Dwayne Roloson played a major role in the Tampa Bay Lightning's run to the Eastern Conference Finals this past season. He'll also be 42 years old when the Lightning play their fourth game of the 2011-12 season.
The question facing Lightning GM Steve Yzerman is what to do with Roloson come July 1, when the goaltender becomes an unrestricted free agent.
Roloson went 18-12-4 with four shutouts last season, and then went 10-6 in leading Tampa Bay to the conference finals for the first time since 2004. However, can he have that much success again?
Compounding matters is the fact that Roloson's backup, Mike Smith, also can become an unrestricted free agent July 1.
Can Yzerman chance losing both his goaltenders off a club that will have Stanley Cup aspirations? There doesn't appear to an NHL-ready in-house option, and a trade would require giving away prospects, draft picks or altering the core of the team.
And the free-agent market, while intriguing, isn't deep in top-flight candidates. Here's a look at a few that teams besides the Lightning could have interest in:
Tomas Vokoun -- A two-time All-Star in Nashville, he hasn't had the same level of success with Florida but remains highly regarded and could flourish again with a strong team in front of him. His .922 save percentage this season -- 10th in the League -- proves the 34-year-old could have some good seasons left in him.
Ray Emery -- A medical marvel following career-threatening hip surgery last year, Emery was outstanding in 10 late-season games with the Ducks, going 7-2-0 with a 2.28 goals-against average and then starting five of the Ducks' six playoff games. He's just 28 and has won big games before -- he backstopped the Senators to the 2007 Stanley Cup Final.
Jean-Sebastien Giguere -- The 34-year-old isn't the same goalie who won the 2003 Conn Smythe Trophy, but he remains a strong, stable veteran that could help a team. He played just four games for the Maple Leafs after March 1 due to injury and the rise of rookie James Reimer, but a healthy Giguere could be a solid contributor.
Jose Theodore -- The 34-year-old had a solid season as Niklas Backstrom's back-up in Minnesota this past season, going 15-11-3 in 32 games. However, his 2.71 GAA was his best in three seasons, and his .916 save percentage was his best since his Vezina and Hart Trophy-winning 2001-02 season. He's shown he can still play in the League, and in the right situation as a full-time starter.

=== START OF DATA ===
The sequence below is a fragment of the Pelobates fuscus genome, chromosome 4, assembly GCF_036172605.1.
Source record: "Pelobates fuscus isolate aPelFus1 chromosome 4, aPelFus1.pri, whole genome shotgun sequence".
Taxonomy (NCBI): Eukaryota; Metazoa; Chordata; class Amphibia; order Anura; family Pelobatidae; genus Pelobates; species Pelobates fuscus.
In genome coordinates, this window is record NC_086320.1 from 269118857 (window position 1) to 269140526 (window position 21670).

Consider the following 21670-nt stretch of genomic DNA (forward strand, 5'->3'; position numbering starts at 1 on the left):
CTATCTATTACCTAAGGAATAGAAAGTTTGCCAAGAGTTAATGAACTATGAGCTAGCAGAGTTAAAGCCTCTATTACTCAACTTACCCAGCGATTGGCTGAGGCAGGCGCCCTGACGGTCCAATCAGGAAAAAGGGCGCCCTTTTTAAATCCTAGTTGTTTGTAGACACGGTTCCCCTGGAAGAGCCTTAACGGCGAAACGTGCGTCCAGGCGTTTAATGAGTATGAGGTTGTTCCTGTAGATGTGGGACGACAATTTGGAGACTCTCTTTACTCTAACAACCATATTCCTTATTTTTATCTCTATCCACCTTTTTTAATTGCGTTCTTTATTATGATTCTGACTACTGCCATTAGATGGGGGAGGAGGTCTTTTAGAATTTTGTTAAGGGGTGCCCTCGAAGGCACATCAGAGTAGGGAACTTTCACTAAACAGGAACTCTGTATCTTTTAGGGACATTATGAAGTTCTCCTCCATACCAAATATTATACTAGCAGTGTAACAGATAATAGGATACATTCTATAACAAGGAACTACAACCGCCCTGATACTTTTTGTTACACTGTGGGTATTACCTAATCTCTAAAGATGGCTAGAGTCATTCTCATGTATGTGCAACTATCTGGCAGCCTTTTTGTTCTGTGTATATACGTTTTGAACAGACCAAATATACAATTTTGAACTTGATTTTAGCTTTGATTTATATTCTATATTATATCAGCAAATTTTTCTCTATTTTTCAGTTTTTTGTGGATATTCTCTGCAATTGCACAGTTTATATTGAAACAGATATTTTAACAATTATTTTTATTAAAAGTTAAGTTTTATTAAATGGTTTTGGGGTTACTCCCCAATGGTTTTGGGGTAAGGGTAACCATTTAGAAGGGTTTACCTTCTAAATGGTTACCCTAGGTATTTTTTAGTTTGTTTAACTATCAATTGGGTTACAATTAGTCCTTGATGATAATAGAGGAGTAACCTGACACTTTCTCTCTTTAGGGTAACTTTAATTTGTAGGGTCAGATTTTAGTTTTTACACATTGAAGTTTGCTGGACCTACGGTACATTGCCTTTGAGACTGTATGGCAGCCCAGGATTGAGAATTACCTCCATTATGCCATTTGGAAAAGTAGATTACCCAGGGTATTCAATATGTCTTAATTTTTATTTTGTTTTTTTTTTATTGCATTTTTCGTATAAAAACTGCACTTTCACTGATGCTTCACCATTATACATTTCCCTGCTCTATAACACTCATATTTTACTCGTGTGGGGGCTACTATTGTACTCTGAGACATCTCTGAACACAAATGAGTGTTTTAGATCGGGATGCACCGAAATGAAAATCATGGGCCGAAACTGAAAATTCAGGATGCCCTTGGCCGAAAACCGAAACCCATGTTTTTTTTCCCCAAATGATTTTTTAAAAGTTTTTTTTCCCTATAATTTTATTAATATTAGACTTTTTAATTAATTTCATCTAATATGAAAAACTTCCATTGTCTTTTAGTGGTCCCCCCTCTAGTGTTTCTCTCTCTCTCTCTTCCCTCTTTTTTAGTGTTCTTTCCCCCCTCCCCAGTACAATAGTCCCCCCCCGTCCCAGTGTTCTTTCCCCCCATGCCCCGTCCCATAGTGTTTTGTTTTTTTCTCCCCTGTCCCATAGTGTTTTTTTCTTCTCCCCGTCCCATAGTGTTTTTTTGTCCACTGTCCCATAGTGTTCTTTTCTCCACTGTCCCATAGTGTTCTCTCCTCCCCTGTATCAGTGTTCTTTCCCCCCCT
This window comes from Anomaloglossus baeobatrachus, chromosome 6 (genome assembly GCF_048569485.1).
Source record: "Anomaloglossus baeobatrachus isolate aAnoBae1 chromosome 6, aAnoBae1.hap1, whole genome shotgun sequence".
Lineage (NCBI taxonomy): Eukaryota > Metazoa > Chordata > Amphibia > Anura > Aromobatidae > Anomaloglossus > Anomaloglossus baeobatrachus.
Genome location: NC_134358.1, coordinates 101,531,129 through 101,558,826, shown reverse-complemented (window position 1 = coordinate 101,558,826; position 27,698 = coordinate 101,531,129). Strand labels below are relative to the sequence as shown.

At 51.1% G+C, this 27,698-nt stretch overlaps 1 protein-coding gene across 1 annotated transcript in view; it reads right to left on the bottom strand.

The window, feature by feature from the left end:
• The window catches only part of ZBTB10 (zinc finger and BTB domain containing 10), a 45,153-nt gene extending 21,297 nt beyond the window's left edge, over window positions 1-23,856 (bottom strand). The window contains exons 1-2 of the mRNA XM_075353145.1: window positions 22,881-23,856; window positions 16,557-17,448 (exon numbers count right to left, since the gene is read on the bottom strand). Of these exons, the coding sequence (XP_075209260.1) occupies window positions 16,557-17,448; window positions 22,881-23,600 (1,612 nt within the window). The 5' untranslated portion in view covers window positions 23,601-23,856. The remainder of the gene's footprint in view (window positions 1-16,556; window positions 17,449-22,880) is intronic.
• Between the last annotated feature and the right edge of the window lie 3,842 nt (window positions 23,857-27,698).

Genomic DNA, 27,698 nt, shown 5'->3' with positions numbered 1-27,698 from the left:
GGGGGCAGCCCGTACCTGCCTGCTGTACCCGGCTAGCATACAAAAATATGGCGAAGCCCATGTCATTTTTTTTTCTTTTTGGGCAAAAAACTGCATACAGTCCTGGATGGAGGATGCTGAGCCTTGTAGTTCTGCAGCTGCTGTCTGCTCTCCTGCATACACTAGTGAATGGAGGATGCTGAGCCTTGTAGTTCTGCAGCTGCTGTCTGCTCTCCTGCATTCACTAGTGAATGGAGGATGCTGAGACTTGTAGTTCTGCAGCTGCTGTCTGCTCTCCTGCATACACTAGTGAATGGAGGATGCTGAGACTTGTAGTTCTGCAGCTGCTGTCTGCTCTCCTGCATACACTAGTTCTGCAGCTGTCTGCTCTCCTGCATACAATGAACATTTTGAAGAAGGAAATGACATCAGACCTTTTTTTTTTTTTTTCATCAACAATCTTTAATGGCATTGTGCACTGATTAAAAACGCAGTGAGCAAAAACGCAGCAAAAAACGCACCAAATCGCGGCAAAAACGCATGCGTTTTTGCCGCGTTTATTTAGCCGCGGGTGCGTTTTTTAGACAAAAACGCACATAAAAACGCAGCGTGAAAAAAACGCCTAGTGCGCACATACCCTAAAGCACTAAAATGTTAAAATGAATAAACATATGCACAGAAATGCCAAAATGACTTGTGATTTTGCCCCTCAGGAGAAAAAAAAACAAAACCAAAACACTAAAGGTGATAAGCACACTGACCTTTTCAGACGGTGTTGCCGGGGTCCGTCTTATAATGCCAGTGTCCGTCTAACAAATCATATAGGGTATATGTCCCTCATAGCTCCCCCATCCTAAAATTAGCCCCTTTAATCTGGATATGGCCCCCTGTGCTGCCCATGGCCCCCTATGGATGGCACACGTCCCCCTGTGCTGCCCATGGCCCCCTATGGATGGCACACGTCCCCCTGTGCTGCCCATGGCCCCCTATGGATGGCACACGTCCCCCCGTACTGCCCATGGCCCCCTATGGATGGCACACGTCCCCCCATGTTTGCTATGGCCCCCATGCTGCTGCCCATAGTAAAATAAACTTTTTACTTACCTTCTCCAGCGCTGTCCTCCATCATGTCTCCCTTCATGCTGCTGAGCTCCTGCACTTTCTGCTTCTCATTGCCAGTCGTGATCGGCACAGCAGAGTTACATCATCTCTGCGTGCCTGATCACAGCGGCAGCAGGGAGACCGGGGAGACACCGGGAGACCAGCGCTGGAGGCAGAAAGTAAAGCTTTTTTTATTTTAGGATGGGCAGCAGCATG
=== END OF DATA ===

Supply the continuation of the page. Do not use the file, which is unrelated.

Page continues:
Brian Boucher -- Boucher isn't a full-time starter, but over the last four seasons with San Jose and Philadelphia, the 34-year-old has shown he can be a solid contributor as a backup -- he has a 2.44 GAA in 94 games since 2007-08 -- and can be a positive influence in the locker room. His numbers against the Sabres in the first round of the playoffs were outstanding (4-1, 2.09 GAA, .934 save percentage).
Cedrick Desjardins -- He's won a Memorial Cup, an ECHL championship and guided a team to the AHL finals -- but has yet to stick on an NHL roster. He won both games he played for the Lightning this past season, allowing just one goal in each. At age 25, he could be ready to make the jump to full-time NHL player.
Josh Harding -- The 26-year-old has shown promise in small opportunities with the Minnesota Wild over the last five seasons, but a knee injury sidelined him for all of 2010-11. He's never played more than 30 games in a season, but he had a 2.21 GAA in 19 games in 2008-09 and has a lifetime 2.66 GAA.
Johan Hedberg -- Much like Boucher, the 38-year-old Hedberg isn't suited to a full-time starting role, but he showed this season in New Jersey that he can handle the load in certain situations. His 2.38 GAA this season was the best of his career, and he also had a .912 save percentage. At his age it's questionable if he wants to play another season, but he'd certainly be a nice complement to a team with a young goaltender.
Pascal Leclaire -- Leclaire's talent never has been the question. The biggest issue has been his fragility. He played just 14 games this season with Ottawa, and has played more than 34 games just once in seven NHL seasons. However, that one season he was sensational, going 24-17-6 with a 2.25 GAA in 54 games for the Blue Jackets. That season earned him a three-year contract worth $3.8 million per season. If he can stay healthy -- and is willing to take a pay cut -- he might be worth a chance.
Contact Adam Kimelman at firstname.lastname@example.org. Follow him on Twitter: @NHLAdamK